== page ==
They contain a pungent aroma. Every Allium, especially the Wisconsin native, are well-known for being pollinator friendly. Whether you’re looking at them at our nursery or in the mass planting in your yard, you can expect to see buzzing bees, visiting butterflies, and other small pollinators.
Our native onion is unique in that it leaves behind seeds in fall that are desirable to birds. Good news! Typically, nuisance wildlife, such as deer and rabbits, avoid onions.
Pruning: Ornamental onions are herbaceous perennials, meaning they die back to the ground each season. It’s the grower’s choice whether you want to leave them up in fall to benefit other wildlife, clean them up in spring, or allow them to live naturally over the seasons.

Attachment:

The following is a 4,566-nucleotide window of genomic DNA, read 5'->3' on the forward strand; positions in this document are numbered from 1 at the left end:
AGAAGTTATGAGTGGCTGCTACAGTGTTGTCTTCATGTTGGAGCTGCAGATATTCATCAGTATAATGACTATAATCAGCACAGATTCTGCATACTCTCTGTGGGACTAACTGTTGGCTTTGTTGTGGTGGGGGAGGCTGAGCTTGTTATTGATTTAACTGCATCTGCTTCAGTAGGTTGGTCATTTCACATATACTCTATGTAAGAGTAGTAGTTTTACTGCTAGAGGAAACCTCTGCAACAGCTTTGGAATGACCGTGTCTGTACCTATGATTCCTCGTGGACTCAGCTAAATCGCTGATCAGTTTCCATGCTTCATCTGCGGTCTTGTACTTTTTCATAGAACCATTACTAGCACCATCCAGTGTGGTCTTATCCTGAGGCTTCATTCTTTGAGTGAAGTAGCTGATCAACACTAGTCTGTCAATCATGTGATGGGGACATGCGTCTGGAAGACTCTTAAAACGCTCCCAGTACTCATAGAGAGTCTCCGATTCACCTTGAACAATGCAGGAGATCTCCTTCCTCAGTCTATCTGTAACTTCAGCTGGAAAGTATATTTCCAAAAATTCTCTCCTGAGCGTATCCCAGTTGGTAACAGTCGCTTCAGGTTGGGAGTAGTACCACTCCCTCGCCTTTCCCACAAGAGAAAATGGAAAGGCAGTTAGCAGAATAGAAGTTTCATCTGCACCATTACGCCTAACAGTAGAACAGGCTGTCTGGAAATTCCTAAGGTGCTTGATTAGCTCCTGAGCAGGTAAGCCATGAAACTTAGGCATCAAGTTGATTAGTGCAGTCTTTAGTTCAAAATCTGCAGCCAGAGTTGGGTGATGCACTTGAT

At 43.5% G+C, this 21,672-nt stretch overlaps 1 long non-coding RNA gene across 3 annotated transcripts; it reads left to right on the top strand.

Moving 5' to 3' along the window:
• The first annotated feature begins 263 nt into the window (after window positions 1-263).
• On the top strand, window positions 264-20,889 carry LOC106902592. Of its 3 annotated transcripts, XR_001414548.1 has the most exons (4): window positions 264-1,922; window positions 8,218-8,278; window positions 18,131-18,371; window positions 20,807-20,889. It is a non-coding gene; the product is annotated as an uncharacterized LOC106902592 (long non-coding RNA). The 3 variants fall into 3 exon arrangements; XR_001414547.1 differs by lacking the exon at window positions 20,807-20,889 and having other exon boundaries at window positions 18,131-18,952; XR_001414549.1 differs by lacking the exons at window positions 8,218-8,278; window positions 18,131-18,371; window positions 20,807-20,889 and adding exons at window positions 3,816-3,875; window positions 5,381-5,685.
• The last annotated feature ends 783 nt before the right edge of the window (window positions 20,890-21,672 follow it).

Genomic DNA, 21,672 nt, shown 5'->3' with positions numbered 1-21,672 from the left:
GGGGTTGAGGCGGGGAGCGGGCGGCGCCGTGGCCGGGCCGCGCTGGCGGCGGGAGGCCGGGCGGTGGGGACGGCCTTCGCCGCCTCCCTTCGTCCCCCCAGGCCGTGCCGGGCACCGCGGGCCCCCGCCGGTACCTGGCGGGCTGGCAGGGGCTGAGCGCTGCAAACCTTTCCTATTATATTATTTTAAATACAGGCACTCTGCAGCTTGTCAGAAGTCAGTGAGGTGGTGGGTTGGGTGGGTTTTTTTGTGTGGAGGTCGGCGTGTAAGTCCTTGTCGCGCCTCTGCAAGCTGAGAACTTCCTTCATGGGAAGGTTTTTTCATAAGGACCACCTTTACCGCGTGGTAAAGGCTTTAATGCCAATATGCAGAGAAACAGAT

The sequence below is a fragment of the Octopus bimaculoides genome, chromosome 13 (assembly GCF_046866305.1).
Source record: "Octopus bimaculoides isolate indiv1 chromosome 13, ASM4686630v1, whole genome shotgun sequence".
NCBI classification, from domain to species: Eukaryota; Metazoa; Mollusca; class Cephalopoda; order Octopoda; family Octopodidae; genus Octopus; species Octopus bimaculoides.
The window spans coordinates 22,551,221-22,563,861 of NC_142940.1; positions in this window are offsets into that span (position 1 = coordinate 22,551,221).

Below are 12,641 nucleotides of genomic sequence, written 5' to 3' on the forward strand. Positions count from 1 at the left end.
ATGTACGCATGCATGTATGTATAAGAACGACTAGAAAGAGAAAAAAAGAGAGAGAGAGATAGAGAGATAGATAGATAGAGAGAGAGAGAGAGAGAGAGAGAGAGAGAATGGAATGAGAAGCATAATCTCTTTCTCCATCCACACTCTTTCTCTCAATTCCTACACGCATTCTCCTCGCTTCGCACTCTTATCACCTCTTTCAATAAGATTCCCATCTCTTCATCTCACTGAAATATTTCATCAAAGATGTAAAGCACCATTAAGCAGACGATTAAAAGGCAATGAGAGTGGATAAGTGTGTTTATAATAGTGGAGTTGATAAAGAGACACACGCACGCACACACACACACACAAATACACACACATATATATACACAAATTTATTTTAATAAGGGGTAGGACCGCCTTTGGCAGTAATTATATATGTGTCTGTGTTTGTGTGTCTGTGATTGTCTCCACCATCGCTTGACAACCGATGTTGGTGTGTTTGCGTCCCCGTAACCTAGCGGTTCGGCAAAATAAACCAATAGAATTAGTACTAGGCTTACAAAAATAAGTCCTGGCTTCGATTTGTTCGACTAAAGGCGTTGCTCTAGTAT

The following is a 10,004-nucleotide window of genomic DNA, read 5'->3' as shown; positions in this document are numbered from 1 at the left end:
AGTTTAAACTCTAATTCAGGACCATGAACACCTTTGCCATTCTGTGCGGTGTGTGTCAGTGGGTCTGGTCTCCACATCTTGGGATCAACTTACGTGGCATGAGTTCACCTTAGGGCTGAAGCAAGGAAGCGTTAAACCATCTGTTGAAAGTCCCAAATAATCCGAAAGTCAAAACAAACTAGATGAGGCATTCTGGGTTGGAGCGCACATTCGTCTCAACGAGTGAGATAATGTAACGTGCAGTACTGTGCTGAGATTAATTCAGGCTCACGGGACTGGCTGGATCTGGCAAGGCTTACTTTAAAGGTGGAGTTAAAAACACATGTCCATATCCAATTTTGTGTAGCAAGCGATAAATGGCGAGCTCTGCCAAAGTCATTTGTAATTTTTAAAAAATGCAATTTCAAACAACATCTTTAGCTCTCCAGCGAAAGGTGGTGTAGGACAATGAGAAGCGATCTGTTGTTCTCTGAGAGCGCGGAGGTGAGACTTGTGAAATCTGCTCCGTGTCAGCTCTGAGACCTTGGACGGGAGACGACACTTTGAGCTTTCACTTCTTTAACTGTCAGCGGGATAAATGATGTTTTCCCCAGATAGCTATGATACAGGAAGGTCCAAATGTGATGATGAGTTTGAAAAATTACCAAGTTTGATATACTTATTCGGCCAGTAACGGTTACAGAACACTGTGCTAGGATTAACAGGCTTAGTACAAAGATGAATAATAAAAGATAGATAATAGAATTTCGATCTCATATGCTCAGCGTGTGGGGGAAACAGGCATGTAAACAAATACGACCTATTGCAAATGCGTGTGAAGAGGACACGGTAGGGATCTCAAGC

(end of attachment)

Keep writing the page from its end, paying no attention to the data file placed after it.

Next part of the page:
Pests/Problems: Alliums in general have no serious issues. Bulb rot may occur in soggy or waterlogged sites and is noticed by squeezing the bulbs to feel if they are soft or mushy. Like most plants, there are a few cosmetic (non-lethal) issues that can occur, including (but not limited to) spider mites, snails, earwigs, etc…). You can alleviate these with over-the-counter treatments using insecticidal soaps.